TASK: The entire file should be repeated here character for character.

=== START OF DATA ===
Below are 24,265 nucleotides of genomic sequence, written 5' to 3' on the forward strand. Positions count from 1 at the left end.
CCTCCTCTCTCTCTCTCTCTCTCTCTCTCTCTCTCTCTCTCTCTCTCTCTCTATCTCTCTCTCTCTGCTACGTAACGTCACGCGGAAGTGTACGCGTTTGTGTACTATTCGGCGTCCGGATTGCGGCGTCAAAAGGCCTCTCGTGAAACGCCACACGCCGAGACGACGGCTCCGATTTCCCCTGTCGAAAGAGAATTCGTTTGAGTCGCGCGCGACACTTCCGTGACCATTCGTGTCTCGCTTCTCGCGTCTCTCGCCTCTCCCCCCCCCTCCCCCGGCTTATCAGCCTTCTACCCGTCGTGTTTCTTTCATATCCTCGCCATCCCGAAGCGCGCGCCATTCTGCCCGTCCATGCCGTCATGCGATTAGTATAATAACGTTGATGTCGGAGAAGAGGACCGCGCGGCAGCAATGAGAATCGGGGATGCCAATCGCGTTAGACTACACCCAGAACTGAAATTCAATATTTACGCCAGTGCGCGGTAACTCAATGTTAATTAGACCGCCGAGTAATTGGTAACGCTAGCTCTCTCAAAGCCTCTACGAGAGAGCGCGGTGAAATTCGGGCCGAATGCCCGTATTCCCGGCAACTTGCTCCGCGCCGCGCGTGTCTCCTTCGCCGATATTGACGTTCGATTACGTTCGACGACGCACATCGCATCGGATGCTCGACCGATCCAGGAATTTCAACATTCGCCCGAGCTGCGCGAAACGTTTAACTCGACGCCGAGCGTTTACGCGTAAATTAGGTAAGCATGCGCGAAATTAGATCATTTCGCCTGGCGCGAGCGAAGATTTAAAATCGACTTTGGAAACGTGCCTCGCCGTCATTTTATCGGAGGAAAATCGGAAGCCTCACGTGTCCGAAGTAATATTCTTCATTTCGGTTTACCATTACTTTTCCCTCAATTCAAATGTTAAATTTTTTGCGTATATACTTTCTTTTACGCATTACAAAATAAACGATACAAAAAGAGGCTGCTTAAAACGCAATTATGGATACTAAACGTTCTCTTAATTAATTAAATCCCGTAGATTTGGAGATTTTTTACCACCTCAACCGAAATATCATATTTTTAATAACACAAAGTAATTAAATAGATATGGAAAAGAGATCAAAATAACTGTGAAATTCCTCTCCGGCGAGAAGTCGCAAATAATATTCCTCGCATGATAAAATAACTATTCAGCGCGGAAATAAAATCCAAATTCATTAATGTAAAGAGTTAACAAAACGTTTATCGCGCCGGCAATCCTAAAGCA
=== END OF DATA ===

Below are 24,265 nucleotides of genomic sequence, written 5' to 3' on the forward strand. Positions count from 1 at the left end.
CCTCCTCTCTCTCTCTCTCTCTCTCTCTCTCTCTCTCTCTCTCTCTCTCTCTATCTCTCTCTCTCTGCTACGTAACGTCACGCGGAAGTGTACGCGTTTGTGTACTATTCGGCGTCCGGATTGCGGCGTCAAAAGGCCTCTCGTGAAACGCCACACGCCGAGACGACGGCTCCGATTTCCCCTGTCGAAAGAGAATTCGTTTGAGTCGCGCGCGACACTTCCGTGACCATTCGTGTCTCGCTTCTCGCGTCTCTCGCCTCTCCCCCCCCCTCCCCCGGCTTATCAGCCTTCTACCCGTCGTGTTTCTTTCATATCCTCGCCATCCCGAAGCGCGCGCCATTCTGCCCGTCCATGCCGTCATGCGATTAGTATAATAACGTTGATGTCGGAGAAGAGGACCGCGCGGCAGCAATGAGAATCGGGGATGCCAATCGCGTTAGACTACACCCAGAACTGAAATTCAATATTTACGCCAGTGCGCGGTAACTCAATGTTAATTAGACCGCCGAGTAATTGGTAACGCTAGCTCTCTCAAAGCCTCTACGAGAGAGCGCGGTGAAATTCGGGCCGAATGCCCGTATTCCCGGCAACTTGCTCCGCGCCGCGCGTGTCTCCTTCGCCGATATTGACGTTCGATTACGTTCGACGACGCACATCGCATCGGATGCTCGACCGATCCAGGAATTTCAACATTCGCCCGAGCTGCGCGAAACGTTTAACTCGACGCCGAGCGTTTACGCGTAAATTAGGTAAGCATGCGCGAAATTAGATCATTTCGCCTGGCGCGAGCGAAGATTTAAAATCGACTTTGGAAACGTGCCTCGCCGTCATTTTATCGGAGGAAAATCGGAAGCCTCACGTGTCCGAAGTAATATTCTTCATTTCGGTTTACCATTACTTTTCCCTCAATTCAAATGTTAAATTTTTTGCGTATATACTTTCTTTTACGCATTACAAAATAAACGATACAAAAAGAGGCTGCTTAAAACGCAATTATGGATACTAAACGTTCTCTTAATTAATTAAATCCCGTAGATTTGGAGATTTTTTACCACCTCAACCGAAATATCATATTTTTAATAACACAAAGTAATTAAATAGATATGGAAAAGAGATCAAAATAACTGTGAAATTCCTCTCCGGCGAGAAGTCGCAAATAATATTCCTCGCATGATAAAATAACTATTCAGCGCGGAAATAAAATCCAAATTCATTAATGTAAAGAGTTAACAAAACGTTTATCGCGCCGGCAATCCTAAAGCA